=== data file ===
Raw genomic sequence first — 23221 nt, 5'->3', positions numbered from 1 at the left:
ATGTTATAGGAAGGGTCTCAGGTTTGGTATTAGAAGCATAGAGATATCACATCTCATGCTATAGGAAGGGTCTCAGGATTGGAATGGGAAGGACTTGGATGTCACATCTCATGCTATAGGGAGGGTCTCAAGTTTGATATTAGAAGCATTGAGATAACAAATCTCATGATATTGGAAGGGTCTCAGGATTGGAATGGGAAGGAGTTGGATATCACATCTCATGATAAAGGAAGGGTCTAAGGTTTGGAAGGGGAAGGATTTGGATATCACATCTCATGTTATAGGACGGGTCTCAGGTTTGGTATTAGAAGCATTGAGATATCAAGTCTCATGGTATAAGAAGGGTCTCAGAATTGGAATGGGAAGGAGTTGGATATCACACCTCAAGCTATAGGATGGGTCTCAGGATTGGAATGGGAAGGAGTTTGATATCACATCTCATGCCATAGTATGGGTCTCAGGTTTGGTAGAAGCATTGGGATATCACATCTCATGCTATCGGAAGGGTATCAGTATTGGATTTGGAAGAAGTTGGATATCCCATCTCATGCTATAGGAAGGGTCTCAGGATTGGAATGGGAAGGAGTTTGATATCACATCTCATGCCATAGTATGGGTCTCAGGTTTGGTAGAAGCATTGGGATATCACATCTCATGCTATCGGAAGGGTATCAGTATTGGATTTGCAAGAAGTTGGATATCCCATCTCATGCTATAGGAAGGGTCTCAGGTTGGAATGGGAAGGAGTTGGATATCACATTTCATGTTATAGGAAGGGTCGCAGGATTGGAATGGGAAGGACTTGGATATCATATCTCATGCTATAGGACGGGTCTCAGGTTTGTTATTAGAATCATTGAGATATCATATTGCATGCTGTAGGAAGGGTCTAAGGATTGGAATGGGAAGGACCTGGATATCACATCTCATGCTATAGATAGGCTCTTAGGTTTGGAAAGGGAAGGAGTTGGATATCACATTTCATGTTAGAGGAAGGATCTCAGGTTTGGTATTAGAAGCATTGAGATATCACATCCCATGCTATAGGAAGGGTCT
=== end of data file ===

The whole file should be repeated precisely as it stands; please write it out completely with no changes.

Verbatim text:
Raw genomic sequence first — 23221 nt, 5'->3', positions numbered from 1 at the left:
ATGTTATAGGAAGGGTCTCAGGTTTGGTATTAGAAGCATAGAGATATCACATCTCATGCTATAGGAAGGGTCTCAGGATTGGAATGGGAAGGACTTGGATGTCACATCTCATGCTATAGGGAGGGTCTCAAGTTTGATATTAGAAGCATTGAGATAACAAATCTCATGATATTGGAAGGGTCTCAGGATTGGAATGGGAAGGAGTTGGATATCACATCTCATGATAAAGGAAGGGTCTAAGGTTTGGAAGGGGAAGGATTTGGATATCACATCTCATGTTATAGGACGGGTCTCAGGTTTGGTATTAGAAGCATTGAGATATCAAGTCTCATGGTATAAGAAGGGTCTCAGAATTGGAATGGGAAGGAGTTGGATATCACACCTCAAGCTATAGGATGGGTCTCAGGATTGGAATGGGAAGGAGTTTGATATCACATCTCATGCCATAGTATGGGTCTCAGGTTTGGTAGAAGCATTGGGATATCACATCTCATGCTATCGGAAGGGTATCAGTATTGGATTTGGAAGAAGTTGGATATCCCATCTCATGCTATAGGAAGGGTCTCAGGATTGGAATGGGAAGGAGTTTGATATCACATCTCATGCCATAGTATGGGTCTCAGGTTTGGTAGAAGCATTGGGATATCACATCTCATGCTATCGGAAGGGTATCAGTATTGGATTTGCAAGAAGTTGGATATCCCATCTCATGCTATAGGAAGGGTCTCAGGTTGGAATGGGAAGGAGTTGGATATCACATTTCATGTTATAGGAAGGGTCGCAGGATTGGAATGGGAAGGACTTGGATATCATATCTCATGCTATAGGACGGGTCTCAGGTTTGTTATTAGAATCATTGAGATATCATATTGCATGCTGTAGGAAGGGTCTAAGGATTGGAATGGGAAGGACCTGGATATCACATCTCATGCTATAGATAGGCTCTTAGGTTTGGAAAGGGAAGGAGTTGGATATCACATTTCATGTTAGAGGAAGGATCTCAGGTTTGGTATTAGAAGCATTGAGATATCACATCCCATGCTATAGGAAGGGTCT